Described is a method and an apparatus which uses Virtual Reality Technology including image processing, three dimensional graphics and display methods, simulated force/tactile reflection, programmed stereophonic sound generation, head/hand movement and position sensing to provide an accurate control or simulation of medical procedures, specifically: endoscopic medical procedures including, but not limited to, cholycystectomies, vasectomies, bowel resections, inguinal and bilateral hernia repairs, appendectomies, lymphadenectomies, vagotomies, bronchial surgeries, hysterectomies, nephrectomies, lysis of adhesions, tumor extraction, knee arthroscopies, and abdominal explorations; microsurgery, i.e. viteoretinal, otologic, laryngeal and stereotactic procedures; intubations, including neonatal procedures; and arterial and venous replacement and bypass methods used, for example, in treatment of innominate and subclavian occlusive disease.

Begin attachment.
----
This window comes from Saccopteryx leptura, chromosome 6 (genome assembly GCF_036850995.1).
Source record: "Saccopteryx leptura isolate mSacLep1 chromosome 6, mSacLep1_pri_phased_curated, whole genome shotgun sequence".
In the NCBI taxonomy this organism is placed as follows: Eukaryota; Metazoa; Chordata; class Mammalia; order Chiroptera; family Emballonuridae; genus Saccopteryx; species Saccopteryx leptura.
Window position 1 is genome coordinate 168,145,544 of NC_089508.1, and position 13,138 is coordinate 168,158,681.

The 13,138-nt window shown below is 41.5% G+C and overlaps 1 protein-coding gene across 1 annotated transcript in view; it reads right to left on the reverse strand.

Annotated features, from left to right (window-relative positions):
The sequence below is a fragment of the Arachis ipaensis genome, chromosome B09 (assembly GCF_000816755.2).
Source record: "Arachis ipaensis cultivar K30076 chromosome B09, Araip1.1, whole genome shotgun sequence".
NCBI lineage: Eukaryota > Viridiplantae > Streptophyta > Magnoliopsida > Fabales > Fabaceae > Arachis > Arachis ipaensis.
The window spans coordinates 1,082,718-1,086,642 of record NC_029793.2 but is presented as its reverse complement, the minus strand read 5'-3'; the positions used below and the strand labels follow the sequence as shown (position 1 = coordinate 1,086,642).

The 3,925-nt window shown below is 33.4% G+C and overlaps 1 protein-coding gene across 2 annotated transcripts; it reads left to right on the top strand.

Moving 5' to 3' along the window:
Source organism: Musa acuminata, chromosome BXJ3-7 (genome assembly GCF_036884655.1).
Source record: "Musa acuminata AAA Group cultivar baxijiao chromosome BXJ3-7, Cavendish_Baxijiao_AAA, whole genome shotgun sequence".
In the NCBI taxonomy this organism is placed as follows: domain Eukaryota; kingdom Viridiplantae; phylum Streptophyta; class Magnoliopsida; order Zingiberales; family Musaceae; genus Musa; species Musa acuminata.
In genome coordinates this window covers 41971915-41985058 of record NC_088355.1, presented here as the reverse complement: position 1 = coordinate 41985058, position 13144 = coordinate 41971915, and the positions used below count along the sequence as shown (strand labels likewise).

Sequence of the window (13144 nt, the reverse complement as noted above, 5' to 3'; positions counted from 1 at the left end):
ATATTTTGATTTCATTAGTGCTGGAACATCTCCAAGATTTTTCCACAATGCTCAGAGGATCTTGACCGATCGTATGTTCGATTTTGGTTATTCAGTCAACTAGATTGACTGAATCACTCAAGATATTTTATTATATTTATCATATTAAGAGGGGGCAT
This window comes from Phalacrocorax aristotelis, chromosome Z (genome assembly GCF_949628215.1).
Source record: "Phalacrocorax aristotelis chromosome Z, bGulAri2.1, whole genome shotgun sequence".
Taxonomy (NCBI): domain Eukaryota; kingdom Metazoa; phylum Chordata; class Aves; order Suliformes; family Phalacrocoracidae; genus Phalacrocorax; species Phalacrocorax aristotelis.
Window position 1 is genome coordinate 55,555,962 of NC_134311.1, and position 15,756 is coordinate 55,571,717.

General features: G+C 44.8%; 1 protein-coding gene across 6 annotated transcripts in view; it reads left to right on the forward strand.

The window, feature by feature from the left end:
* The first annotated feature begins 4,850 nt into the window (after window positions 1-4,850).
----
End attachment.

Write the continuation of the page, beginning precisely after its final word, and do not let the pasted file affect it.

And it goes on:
The apparatus can be used to provide realistic simulations of patients on which to practice medical procedures for training and qualification purposes, to provide a means for trainees to see and feel actual (or simulated) surgeries, to display information from previously obtained medical diagnostics or image modalities (CT data, PET data, MRI data, etc.) to the surgeon overlaid on current image information during the surgery, and to provide the man-machine interface for robotic surgery.

The apparatus consists of a two or three dimensional display device, a two or three dimensional sound device, a graphics/image processing engine and storage module capable of real-time medical image generation, and programmable tactile/force reflecting mechanisms which can generate the "feel" of medical instruments and the interaction of these instruments with the anatomical simulation. The preferred embodiment of the invention is designed for simulating endoscopic medical procedures due to the minimally invasive nature of these techniques.